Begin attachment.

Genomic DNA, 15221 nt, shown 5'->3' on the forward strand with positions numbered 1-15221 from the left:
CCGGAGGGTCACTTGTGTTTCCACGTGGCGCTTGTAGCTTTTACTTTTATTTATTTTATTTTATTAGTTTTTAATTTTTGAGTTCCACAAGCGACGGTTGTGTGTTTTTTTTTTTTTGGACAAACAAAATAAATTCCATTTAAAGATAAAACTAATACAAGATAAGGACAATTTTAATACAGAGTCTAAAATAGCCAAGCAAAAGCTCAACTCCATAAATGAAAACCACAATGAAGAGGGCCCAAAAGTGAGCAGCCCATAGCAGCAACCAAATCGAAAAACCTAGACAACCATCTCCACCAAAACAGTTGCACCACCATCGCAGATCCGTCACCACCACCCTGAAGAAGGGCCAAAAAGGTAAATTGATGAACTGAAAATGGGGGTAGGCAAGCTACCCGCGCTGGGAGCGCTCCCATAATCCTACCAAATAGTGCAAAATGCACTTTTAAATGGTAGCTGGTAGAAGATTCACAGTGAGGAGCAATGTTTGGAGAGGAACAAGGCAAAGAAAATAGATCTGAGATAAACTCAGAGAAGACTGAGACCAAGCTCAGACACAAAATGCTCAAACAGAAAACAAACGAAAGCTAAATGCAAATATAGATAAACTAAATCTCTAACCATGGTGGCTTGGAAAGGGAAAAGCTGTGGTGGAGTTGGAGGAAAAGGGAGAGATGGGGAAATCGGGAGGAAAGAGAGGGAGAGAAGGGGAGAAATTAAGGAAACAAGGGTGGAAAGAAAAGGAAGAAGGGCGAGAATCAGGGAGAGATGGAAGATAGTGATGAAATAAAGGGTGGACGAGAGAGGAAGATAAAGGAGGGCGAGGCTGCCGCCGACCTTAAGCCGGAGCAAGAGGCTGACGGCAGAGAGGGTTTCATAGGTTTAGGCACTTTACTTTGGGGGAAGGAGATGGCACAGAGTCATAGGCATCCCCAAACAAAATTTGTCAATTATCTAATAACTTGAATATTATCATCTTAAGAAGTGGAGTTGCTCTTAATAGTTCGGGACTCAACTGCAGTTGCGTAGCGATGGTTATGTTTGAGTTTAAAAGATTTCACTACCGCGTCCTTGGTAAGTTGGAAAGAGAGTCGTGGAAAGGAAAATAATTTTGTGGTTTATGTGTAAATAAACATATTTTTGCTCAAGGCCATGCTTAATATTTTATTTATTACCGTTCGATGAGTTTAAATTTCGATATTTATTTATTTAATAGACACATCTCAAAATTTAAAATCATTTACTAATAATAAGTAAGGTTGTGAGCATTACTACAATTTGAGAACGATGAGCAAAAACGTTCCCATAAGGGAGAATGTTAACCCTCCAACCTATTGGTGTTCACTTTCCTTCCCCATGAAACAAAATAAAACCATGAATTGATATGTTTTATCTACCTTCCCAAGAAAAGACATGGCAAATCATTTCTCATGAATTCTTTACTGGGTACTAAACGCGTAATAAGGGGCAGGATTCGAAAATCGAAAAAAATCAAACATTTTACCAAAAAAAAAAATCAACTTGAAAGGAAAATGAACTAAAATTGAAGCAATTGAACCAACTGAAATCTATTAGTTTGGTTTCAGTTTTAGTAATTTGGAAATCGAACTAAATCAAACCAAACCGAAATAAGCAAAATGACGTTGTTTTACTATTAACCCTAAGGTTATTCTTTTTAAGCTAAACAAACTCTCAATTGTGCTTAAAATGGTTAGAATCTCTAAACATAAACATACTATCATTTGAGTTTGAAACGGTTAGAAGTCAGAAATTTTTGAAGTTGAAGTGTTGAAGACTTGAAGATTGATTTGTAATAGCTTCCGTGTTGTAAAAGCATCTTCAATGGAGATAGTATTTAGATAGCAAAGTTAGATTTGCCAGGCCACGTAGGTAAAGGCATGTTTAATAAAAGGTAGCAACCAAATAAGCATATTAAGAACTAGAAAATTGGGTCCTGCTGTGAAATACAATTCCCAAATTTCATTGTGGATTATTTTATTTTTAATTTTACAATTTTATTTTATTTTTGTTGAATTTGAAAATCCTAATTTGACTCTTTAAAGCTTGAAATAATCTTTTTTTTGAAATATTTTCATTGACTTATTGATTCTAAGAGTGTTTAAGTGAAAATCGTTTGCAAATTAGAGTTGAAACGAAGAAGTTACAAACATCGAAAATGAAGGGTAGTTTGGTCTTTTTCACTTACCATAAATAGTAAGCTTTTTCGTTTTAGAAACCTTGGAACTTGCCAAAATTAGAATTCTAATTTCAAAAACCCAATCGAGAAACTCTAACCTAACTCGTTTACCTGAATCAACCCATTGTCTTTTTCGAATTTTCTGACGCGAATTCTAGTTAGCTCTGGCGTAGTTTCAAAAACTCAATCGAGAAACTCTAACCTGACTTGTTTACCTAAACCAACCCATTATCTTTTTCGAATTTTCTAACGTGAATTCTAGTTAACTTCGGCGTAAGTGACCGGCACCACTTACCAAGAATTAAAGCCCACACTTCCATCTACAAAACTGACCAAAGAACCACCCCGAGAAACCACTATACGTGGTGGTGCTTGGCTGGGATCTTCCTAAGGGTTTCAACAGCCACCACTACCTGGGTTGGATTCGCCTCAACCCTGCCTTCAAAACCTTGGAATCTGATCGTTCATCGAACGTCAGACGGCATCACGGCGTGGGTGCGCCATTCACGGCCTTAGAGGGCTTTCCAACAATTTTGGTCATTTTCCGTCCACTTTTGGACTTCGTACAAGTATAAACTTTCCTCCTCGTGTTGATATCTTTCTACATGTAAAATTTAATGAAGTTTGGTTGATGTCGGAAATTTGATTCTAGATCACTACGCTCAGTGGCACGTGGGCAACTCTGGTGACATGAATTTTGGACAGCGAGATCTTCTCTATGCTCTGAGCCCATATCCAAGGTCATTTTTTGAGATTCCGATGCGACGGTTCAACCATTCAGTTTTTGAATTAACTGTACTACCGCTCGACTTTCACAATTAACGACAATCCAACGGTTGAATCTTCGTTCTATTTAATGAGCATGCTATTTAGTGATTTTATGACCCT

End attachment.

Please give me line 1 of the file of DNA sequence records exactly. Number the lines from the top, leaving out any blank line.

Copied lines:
Genomic DNA, 15221 nt, shown 5'->3' on the forward strand with positions numbered 1-15221 from the left: